At the end of 2020, when the vaccination against covid-19 had not started in Colombia, and the cases of infection were at their highest peak worldwide, the World Trade Organization (WTO) failed to reach an agreement on the exemption to the intellectual property rights of vaccines against covid-19, initiative promoted by countries such as India, Kenya, Mozambique. This regrettable failure minimized opportunities to rapidly multiply vaccine manufacturing sites and boost supply to vulnerable nations. It is important to mention that, the main opponents of the exemption of intellectual property rights promote a profitable business model, which only favors pharmaceutical groups, leaving aside the sense of social justice.
On May the 5th, 2021, The United States made a historic statement where it reported that it supports the proposal to use this exemption, also provided in the WTO chapter on intellectual property rights, to facilitate the manufacture of vaccines against Covid 19, in any country. Katherine Tai, US Trade Representative noted: “These extraordinary times and circumstances call for extraordinary measures. The United States supports the exemption of intellectual protection in covid-19 vaccines to help end the pandemic and we will actively participate in negotiations to make that happen.” This position has prompted similar reactions from European countries.
Different organizations and experts have spoken about the support that this type of proposal should have, in order to make the Human Right to Health effective. For Margarita Flórez, Director of Asociación Ambiente y Sociedad, the decision of the Biden’s Government is encouraging to extend and achieve a more accelerated vaccination process. Any progress made around stopping the pandemic and joining work between nations to this end, provides an opportunity to face this public health risks. Hopefully, the support of The United States’ Government will yield positive results.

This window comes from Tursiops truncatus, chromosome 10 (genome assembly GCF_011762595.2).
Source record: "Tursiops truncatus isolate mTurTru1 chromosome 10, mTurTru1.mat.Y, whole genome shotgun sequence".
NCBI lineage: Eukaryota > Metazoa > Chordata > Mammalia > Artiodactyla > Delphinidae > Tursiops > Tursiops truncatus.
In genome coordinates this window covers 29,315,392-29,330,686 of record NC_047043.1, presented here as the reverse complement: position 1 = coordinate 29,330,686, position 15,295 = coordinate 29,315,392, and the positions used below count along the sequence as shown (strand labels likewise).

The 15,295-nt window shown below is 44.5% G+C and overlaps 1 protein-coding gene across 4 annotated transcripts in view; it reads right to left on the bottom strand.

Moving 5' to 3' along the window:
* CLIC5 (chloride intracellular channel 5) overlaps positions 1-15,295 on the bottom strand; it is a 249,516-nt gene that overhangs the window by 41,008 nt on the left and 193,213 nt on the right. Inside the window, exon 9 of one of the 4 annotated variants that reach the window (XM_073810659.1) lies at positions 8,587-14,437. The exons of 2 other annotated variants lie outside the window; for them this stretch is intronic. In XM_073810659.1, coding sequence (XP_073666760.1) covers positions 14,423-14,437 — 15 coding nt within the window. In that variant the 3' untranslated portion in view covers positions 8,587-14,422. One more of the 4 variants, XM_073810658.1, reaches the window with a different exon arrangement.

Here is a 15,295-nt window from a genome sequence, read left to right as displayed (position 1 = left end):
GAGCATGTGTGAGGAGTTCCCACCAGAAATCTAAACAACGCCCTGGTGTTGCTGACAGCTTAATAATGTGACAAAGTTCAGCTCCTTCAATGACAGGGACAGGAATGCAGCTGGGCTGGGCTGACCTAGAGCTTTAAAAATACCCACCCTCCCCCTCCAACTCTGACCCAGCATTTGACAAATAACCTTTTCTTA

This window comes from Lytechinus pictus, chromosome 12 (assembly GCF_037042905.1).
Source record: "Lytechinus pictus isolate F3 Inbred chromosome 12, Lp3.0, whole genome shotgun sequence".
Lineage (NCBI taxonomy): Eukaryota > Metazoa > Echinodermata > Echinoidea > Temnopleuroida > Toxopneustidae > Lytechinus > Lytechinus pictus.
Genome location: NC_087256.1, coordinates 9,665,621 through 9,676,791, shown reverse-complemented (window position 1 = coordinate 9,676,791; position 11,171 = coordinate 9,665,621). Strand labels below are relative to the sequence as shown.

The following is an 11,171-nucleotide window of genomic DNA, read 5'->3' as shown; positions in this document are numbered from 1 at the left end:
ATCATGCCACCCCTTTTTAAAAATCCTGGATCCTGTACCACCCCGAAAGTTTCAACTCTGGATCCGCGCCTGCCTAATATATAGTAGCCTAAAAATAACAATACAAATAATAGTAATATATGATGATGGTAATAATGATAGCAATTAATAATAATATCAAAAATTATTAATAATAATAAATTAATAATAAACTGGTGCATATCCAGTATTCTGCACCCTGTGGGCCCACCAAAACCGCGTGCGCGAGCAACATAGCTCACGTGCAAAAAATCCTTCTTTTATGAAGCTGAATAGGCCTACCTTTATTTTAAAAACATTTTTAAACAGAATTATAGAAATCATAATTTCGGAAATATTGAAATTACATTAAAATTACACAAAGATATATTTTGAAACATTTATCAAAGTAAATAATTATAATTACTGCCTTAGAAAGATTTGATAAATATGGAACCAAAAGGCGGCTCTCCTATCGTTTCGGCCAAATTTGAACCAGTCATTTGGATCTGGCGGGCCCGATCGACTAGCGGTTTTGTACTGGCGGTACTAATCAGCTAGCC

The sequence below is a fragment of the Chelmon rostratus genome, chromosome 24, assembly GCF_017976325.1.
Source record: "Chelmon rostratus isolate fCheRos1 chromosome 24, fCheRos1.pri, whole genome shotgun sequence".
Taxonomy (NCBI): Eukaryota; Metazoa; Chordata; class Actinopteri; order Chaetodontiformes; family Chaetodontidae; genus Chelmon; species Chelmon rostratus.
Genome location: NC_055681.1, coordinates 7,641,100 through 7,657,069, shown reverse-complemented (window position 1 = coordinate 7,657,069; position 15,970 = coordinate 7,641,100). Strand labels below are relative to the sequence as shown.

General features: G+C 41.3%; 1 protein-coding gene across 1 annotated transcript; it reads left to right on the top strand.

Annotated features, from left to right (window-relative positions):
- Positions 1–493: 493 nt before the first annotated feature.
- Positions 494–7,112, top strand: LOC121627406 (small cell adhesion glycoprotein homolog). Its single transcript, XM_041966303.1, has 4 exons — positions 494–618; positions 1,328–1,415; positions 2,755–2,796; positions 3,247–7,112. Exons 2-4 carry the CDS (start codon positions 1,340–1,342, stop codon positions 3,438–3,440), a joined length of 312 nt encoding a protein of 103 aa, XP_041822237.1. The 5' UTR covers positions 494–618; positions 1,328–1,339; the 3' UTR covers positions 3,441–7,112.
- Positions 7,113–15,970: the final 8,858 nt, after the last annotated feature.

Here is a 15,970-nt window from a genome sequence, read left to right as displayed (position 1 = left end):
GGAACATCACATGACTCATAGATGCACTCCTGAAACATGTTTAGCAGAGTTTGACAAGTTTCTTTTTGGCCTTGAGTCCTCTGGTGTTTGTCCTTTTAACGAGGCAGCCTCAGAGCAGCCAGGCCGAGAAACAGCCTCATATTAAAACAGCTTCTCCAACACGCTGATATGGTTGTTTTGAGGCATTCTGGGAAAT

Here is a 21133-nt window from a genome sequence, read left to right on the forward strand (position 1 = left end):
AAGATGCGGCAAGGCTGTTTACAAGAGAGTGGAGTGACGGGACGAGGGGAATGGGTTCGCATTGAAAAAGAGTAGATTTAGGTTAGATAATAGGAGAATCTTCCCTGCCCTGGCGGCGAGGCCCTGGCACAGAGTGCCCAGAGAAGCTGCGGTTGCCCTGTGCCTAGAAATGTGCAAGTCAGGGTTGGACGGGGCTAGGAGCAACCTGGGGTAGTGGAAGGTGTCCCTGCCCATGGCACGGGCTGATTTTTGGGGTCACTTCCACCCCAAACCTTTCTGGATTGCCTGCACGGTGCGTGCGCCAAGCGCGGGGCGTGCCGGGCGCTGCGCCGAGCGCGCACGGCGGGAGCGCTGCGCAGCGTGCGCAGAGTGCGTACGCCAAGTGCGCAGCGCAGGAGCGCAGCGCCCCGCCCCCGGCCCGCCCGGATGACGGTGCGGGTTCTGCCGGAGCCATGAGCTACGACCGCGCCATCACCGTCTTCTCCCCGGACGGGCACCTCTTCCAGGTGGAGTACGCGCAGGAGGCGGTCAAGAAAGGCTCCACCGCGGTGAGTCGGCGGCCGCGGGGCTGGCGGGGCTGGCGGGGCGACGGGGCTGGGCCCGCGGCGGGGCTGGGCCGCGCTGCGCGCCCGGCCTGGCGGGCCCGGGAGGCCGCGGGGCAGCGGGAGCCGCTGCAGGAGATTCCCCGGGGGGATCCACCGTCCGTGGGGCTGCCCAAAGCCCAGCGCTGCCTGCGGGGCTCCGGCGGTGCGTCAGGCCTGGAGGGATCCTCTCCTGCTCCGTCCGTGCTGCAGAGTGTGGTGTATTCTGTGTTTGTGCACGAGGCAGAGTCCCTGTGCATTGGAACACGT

Enrique Daza (Director of Cedetrabajo) expanded the vision on this international statement, explaining that: “Biden was right in asking that vaccines are not governed by intellectual property rights.” He said, “The President chose the longer path late!” Since this request was being made by India, South Africa and other countries to make vaccines a universal public good ”. He also mentions, “I doubt Biden’s ability to break the gigantic “lobby” of pharmaceutical companies that has immense power, not only in the United States but also throughout the world power that is capable of bending any country in Europe, preventing a consensus within the WTO”.
The private and economic interests behind the vaccines that are expressed in a “closed contract”, far from the citizen scrutiny, must draw the attention to citizen demands for the Colombian government to change its cautious and silent stance at the WTO. Colombia must move away from the fear of jeopardizing the acquisition of vaccines and the National Immunization Plan through bilateral mechanisms with large pharmaceutical companies. The right to health must be a priority, and fears do not proceed, since the exemption is a mechanism provided in commercial legislation in the grounds of a pandemic never seen before.